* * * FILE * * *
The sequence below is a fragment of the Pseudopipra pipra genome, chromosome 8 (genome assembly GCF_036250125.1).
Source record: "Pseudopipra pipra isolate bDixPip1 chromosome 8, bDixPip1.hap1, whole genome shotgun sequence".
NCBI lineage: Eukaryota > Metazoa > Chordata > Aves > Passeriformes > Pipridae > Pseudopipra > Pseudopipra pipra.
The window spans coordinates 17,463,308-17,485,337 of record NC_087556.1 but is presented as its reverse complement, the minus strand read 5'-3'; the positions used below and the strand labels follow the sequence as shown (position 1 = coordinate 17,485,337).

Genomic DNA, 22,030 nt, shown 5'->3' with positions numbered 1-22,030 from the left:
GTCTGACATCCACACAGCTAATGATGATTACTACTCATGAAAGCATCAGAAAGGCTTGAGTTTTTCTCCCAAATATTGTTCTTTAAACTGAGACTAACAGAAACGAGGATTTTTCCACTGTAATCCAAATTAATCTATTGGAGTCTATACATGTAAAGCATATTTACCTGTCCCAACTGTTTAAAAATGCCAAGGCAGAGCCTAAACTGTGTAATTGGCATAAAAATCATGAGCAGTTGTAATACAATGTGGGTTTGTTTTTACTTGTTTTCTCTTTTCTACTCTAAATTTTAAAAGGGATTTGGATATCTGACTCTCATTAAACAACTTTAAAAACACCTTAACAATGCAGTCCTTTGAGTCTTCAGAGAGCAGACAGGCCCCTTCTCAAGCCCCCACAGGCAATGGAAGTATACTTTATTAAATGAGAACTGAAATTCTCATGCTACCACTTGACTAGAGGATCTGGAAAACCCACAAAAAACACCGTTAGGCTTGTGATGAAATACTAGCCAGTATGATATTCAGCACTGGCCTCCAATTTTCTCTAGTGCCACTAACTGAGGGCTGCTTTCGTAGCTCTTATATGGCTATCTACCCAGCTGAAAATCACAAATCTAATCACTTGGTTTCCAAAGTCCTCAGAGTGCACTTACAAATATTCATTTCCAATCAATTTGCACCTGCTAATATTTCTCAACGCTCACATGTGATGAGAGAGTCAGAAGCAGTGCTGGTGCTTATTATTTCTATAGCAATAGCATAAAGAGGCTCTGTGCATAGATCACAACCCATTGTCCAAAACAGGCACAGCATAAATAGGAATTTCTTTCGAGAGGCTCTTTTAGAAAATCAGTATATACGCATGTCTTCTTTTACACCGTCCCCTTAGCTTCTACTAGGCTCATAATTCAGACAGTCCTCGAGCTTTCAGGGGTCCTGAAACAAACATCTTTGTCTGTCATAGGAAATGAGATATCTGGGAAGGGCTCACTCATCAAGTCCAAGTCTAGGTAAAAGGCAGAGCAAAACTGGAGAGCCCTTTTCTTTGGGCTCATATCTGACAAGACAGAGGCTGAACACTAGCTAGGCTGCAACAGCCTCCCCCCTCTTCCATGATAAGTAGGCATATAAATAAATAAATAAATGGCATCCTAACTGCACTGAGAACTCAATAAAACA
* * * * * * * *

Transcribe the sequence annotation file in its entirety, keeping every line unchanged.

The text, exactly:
The sequence below is a fragment of the Pseudopipra pipra genome, chromosome 8 (genome assembly GCF_036250125.1).
Source record: "Pseudopipra pipra isolate bDixPip1 chromosome 8, bDixPip1.hap1, whole genome shotgun sequence".
NCBI lineage: Eukaryota > Metazoa > Chordata > Aves > Passeriformes > Pipridae > Pseudopipra > Pseudopipra pipra.
The window spans coordinates 17,463,308-17,485,337 of record NC_087556.1 but is presented as its reverse complement, the minus strand read 5'-3'; the positions used below and the strand labels follow the sequence as shown (position 1 = coordinate 17,485,337).

Genomic DNA, 22,030 nt, shown 5'->3' with positions numbered 1-22,030 from the left:
GTCTGACATCCACACAGCTAATGATGATTACTACTCATGAAAGCATCAGAAAGGCTTGAGTTTTTCTCCCAAATATTGTTCTTTAAACTGAGACTAACAGAAACGAGGATTTTTCCACTGTAATCCAAATTAATCTATTGGAGTCTATACATGTAAAGCATATTTACCTGTCCCAACTGTTTAAAAATGCCAAGGCAGAGCCTAAACTGTGTAATTGGCATAAAAATCATGAGCAGTTGTAATACAATGTGGGTTTGTTTTTACTTGTTTTCTCTTTTCTACTCTAAATTTTAAAAGGGATTTGGATATCTGACTCTCATTAAACAACTTTAAAAACACCTTAACAATGCAGTCCTTTGAGTCTTCAGAGAGCAGACAGGCCCCTTCTCAAGCCCCCACAGGCAATGGAAGTATACTTTATTAAATGAGAACTGAAATTCTCATGCTACCACTTGACTAGAGGATCTGGAAAACCCACAAAAAACACCGTTAGGCTTGTGATGAAATACTAGCCAGTATGATATTCAGCACTGGCCTCCAATTTTCTCTAGTGCCACTAACTGAGGGCTGCTTTCGTAGCTCTTATATGGCTATCTACCCAGCTGAAAATCACAAATCTAATCACTTGGTTTCCAAAGTCCTCAGAGTGCACTTACAAATATTCATTTCCAATCAATTTGCACCTGCTAATATTTCTCAACGCTCACATGTGATGAGAGAGTCAGAAGCAGTGCTGGTGCTTATTATTTCTATAGCAATAGCATAAAGAGGCTCTGTGCATAGATCACAACCCATTGTCCAAAACAGGCACAGCATAAATAGGAATTTCTTTCGAGAGGCTCTTTTAGAAAATCAGTATATACGCATGTCTTCTTTTACACCGTCCCCTTAGCTTCTACTAGGCTCATAATTCAGACAGTCCTCGAGCTTTCAGGGGTCCTGAAACAAACATCTTTGTCTGTCATAGGAAATGAGATATCTGGGAAGGGCTCACTCATCAAGTCCAAGTCTAGGTAAAAGGCAGAGCAAAACTGGAGAGCCCTTTTCTTTGGGCTCATATCTGACAAGACAGAGGCTGAACACTAGCTAGGCTGCAACAGCCTCCCCCCTCTTCCATGATAAGTAGGCATATAAATAAATAAATAAATGGCATCCTAACTGCACTGAGAACTCAATAAAACA